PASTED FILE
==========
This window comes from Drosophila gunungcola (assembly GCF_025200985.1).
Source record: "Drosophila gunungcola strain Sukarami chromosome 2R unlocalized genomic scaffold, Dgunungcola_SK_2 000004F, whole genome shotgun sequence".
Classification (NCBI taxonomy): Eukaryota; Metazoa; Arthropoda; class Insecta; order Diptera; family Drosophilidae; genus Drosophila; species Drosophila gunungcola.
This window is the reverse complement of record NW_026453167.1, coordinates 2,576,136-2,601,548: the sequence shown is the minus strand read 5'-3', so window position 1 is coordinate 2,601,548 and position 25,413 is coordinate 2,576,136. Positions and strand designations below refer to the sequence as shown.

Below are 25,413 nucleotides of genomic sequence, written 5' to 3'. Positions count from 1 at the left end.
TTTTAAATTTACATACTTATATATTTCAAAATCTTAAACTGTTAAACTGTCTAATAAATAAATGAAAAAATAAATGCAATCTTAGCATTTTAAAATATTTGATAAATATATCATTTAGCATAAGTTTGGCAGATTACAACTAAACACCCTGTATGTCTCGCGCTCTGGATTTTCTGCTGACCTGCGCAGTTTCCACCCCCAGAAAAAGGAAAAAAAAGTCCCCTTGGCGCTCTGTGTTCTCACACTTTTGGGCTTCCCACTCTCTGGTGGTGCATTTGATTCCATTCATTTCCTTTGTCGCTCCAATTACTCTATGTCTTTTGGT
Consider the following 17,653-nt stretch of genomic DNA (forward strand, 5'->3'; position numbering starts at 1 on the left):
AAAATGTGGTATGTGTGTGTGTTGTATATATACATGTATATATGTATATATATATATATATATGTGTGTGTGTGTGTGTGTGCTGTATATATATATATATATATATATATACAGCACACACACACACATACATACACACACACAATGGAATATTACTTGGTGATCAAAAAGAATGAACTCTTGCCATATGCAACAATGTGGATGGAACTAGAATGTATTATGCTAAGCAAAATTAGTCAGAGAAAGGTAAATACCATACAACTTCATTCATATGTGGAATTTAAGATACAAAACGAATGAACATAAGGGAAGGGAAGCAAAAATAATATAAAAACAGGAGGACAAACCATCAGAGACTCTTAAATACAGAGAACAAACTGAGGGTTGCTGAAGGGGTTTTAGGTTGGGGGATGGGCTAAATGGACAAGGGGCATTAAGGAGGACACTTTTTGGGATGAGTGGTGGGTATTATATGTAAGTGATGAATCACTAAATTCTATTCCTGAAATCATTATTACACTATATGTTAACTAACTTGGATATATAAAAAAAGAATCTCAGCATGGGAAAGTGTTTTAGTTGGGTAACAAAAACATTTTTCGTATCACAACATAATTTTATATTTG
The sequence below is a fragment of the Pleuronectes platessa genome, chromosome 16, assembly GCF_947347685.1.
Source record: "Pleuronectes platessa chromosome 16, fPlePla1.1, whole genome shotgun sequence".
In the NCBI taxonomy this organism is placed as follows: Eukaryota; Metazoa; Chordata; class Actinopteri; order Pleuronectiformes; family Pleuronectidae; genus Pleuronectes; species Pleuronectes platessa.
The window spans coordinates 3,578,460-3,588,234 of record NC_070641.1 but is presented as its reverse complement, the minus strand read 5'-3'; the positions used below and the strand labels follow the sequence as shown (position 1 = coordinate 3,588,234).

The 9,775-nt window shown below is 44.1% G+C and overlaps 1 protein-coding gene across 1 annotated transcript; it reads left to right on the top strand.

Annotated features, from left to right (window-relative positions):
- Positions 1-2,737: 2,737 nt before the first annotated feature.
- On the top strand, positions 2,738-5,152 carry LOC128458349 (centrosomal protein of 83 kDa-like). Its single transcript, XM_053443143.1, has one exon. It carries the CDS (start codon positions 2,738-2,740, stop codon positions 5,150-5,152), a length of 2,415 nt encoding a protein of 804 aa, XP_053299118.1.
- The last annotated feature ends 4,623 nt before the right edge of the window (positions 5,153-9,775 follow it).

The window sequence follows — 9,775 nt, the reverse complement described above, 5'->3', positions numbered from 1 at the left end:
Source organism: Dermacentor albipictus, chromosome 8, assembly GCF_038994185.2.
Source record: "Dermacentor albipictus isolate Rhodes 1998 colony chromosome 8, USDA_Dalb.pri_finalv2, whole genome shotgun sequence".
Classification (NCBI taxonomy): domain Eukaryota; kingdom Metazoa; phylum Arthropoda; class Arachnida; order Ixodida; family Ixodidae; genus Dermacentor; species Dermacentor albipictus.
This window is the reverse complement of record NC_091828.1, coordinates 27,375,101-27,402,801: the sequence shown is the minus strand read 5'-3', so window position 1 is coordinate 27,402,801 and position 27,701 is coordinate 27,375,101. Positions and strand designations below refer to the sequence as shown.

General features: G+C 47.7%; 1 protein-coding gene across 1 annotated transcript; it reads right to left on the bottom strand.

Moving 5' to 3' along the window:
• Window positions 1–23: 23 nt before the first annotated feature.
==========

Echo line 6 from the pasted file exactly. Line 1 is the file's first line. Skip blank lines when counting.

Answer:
TTTTAAATTTACATACTTATATATTTCAAAATCTTAAACTGTTAAACTGTCTAATAAATAAATGAAAAAATAAATGCAATCTTAGCATTTTAAAATATTTGATAAATATATCATTTAGCATAAGTTTGGCAGATTACAACTAAACACCCTGTATGTCTCGCGCTCTGGATTTTCTGCTGACCTGCGCAGTTTCCACCCCCAGAAAAAGGAAAAAAAAGTCCCCTTGGCGCTCTGTGTTCTCACACTTTTGGGCTTCCCACTCTCTGGTGGTGCATTTGATTCCATTCATTTCCTTTGTCGCTCCAATTACTCTATGTCTTTTGGT